Writing and Critical Inquiry
*Attention Academic Departments*
As of Fall 2014, Departments are responsible for incorporating into their majors certain academic competencies, including Advanced Writing. Please see the Resources for Faculty/Competencies in the Major section on this site for assistance in developing your proposals and the learning objectives for Advanced Writing: https://www.albany.edu/generaleducation/implementation-timetable.php
Writing and Critical Inquiry Program
In November 2012, The University Senate approved a plan that current General Education policies be revised to establish a required first-year writing seminar, Writing and Critical Inquiry (WCI). This seminar, U UNI 110, replaces the current lower-division Writing Intensive requirement for students matriculating in Fall 2013 and thereafter.
Students are expected to complete satisfactorily, with a grade of C or higher or S, Writing and Critical Inquiry by the end of their second semester at the University at Albany. In addition, students must meet advanced writing requirements as established by the department or program within which they are enrolled as a major.
Approved WCI and WCI- equivalent courses have characteristics so that students will:
WCI Program Learning Objectives
In WCI students will:
- approach writing as an individual process of textual production, a form of inquiry, and a social practice;
- apply rhetorical principles to assess various rhetorical situations and complete varied discipline-based writing tasks;
- develop competence in writing effectively for a variety of purposes, to different audiences, and in different media (including traditional, digital, and multi-media formats);
- develop awareness of the diverse, cultural, context-bound, and evolving nature of written English; and
- learn appropriate concepts and develop a lexicon for discussing and analyzing writing and writing situations.
General Education Learning Objectives
- produce a variety of texts in common college-level forms and demonstrate the ability to revise and improve those texts;
- demonstrate proficiency in developing and evaluating oral presentations according to established criteria;
- identify, develop, analyze, and evaluate arguments as they occur in their own or others’ work;
- perform the basic operations of personal computer use;
- use basic research techniques to locate, evaluate, and synthesize information from a variety of sources in order to explore a topic.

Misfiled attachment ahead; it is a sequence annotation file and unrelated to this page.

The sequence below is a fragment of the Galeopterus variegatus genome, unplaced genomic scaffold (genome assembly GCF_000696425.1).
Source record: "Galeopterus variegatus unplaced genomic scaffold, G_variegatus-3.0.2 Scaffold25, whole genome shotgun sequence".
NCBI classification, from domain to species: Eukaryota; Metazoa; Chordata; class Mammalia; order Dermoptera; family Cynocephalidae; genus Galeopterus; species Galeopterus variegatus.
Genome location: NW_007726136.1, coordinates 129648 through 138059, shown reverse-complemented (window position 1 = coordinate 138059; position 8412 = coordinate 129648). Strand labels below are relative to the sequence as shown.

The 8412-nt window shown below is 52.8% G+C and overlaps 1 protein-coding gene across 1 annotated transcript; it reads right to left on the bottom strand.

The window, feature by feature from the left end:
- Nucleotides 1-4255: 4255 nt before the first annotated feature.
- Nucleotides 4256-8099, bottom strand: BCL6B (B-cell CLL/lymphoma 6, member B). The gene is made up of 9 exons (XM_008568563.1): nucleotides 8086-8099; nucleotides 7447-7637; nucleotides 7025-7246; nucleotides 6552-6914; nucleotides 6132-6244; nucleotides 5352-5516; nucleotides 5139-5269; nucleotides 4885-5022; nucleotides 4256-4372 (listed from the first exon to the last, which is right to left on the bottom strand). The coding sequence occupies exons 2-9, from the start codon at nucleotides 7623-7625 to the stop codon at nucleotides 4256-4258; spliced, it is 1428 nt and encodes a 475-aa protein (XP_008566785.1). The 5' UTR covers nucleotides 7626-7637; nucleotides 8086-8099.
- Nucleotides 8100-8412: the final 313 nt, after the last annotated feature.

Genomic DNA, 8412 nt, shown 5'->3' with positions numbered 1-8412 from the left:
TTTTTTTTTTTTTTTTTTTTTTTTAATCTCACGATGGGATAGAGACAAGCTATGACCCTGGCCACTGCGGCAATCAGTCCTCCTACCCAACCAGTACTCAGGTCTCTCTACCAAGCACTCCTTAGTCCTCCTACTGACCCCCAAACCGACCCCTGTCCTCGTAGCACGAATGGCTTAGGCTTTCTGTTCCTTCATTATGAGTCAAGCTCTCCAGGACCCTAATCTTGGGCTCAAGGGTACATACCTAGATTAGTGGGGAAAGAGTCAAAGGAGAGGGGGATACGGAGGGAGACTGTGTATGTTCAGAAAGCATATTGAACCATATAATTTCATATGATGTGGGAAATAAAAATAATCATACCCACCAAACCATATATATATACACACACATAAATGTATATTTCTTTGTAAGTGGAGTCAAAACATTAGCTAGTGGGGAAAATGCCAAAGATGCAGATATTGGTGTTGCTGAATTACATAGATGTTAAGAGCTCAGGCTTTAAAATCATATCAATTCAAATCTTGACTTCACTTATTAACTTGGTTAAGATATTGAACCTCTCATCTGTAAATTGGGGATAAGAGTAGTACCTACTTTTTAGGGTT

Any appropriate lower-division undergraduate course, including Honors College courses, may qualify as the equivalent of Writing and Critical Inquiry, provided that the course is approved as such by the General Education Committee and the Undergraduate Academic Council. Such courses must be similar in intent to Writing and Critical Inquiry and therefore must emphasize writing as an essential part of academic inquiry and provide students with opportunities for regular and sustained practice in writing in a variety of appropriate forms in different media, for appropriate purposes and audiences.
For additional information on the Writing and Critical Inquiry Program, visit: https://www.albany.edu/wci.
For students who matriculated prior to Fall 2013, students must satisfactorily complete with a grade of C or higher or S a Writing Intensive course. Writing Intensive courses use writing as an important tool in the discipline studied and are not designed primarily to teach the technical aspects of writing. The emphasis is on using writing as a means of sharpening critical thinking in and increasing understanding of the subject of the course.
Approved courses must meet each of the following four criteria:
- A Substantial Body of Finished Work: This is generally expected to be a total of 20+ double-spaced pages in at least two, preferably more, submissions. It may be in a variety of forms—journal, reports, essays, research papers, etc.—not all of which need to be graded;
- Opportunity for Students to Receive Assistance in Progress: Such assistance may take several forms, from visits to the Writing Center (HU 140) to conferences with the instructor;
- Opportunity to Revise Some Pieces: As revision is an essential characteristic of good writing, students should be able to revise some portion of their work;
- Response to Student Writing: Such response may take several forms—from extended comments from the instructor to peer evaluation in student groups. It is expected, however, that the instructor will respond in detail to some extended work of the student.
Note: Transfer students who enter the University with credit for an “English Composition” course or a two-semester combined literature and writing course will be considered to have completed the writing intensive requirement at this University.
Learning Objectives for Writing Intensive Courses
- produce coherent texts within common college-level written forms;
- demonstrate the ability to revise and improve such texts;
- research a topic, develop an argument, and organize supporting details.